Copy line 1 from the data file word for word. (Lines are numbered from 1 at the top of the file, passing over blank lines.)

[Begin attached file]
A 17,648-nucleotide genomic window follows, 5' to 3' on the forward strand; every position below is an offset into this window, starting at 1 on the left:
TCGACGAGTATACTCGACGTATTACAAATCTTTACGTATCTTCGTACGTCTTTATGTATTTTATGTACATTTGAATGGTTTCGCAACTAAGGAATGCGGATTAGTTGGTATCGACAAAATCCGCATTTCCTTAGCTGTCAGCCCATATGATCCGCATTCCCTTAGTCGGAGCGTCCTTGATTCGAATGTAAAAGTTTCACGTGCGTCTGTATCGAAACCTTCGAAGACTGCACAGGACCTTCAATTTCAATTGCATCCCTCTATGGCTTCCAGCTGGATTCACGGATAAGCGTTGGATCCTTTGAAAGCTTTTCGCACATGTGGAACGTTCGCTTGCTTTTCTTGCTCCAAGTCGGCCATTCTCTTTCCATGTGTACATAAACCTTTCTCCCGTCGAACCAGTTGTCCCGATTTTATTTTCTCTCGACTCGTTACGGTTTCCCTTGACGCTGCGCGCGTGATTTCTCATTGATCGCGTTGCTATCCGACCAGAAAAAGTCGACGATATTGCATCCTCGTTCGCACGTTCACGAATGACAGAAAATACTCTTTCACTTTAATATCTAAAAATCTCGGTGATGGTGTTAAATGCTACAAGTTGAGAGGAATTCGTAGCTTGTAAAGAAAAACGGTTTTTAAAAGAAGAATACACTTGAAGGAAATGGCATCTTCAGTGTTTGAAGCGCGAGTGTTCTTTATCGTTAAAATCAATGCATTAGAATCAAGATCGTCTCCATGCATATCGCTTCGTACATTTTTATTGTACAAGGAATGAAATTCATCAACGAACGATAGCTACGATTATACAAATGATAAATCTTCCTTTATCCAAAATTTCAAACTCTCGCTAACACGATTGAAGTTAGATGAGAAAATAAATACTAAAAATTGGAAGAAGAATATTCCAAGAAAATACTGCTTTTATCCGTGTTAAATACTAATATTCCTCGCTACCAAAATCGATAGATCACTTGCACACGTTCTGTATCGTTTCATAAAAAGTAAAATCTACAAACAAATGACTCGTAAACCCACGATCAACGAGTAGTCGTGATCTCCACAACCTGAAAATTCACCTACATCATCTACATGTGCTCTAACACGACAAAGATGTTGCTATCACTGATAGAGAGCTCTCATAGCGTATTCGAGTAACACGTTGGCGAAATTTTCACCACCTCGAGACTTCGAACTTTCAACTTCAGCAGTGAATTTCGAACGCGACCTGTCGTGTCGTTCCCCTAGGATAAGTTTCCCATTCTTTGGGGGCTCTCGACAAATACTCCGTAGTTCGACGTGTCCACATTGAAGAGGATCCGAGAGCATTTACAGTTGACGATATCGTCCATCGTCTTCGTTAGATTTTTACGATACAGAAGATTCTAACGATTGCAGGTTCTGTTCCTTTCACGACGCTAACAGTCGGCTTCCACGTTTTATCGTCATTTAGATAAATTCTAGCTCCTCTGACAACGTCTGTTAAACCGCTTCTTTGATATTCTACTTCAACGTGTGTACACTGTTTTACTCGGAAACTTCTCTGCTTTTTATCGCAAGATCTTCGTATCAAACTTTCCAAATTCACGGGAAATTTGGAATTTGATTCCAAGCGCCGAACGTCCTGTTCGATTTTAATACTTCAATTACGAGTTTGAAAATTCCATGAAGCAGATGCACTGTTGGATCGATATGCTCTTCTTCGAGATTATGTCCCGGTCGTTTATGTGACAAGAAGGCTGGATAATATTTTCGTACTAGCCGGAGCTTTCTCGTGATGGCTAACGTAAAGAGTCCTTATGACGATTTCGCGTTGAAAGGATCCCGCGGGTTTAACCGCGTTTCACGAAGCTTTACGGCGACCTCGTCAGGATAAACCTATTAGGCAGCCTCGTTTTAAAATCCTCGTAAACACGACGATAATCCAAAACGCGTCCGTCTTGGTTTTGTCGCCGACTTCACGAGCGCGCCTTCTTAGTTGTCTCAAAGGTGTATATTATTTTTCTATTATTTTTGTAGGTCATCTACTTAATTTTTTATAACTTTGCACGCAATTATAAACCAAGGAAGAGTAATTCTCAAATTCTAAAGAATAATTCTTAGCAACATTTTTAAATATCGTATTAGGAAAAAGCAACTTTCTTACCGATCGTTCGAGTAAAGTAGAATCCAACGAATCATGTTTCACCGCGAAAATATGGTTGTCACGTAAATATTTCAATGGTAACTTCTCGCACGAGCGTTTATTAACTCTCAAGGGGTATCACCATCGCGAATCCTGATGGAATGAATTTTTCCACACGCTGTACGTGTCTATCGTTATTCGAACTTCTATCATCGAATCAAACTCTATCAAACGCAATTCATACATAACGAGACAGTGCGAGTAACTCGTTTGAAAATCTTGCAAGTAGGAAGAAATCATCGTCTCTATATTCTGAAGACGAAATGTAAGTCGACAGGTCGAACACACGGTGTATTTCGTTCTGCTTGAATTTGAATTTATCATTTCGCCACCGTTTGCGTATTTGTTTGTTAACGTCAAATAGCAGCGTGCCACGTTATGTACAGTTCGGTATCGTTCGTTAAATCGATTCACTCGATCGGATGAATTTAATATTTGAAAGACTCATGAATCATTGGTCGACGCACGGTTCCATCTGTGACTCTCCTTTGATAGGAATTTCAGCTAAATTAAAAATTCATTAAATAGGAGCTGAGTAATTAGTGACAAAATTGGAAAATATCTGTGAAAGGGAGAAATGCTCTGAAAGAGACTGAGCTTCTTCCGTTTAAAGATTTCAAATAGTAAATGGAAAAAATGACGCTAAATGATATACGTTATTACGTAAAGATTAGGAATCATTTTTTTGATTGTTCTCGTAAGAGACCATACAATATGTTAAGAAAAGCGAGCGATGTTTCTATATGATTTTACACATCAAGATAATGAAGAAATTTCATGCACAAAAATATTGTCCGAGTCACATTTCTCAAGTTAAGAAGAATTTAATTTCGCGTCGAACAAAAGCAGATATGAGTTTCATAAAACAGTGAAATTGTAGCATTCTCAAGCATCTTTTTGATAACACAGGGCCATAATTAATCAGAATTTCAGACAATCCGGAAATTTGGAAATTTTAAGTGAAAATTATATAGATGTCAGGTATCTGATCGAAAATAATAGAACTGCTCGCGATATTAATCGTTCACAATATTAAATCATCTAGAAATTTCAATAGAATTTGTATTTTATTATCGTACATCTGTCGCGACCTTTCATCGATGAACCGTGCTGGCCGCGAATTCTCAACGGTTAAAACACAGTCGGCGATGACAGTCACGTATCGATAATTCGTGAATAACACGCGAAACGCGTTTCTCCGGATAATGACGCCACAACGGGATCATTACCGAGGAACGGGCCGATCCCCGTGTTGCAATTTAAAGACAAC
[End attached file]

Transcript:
A 17,648-nucleotide genomic window follows, 5' to 3' on the forward strand; every position below is an offset into this window, starting at 1 on the left: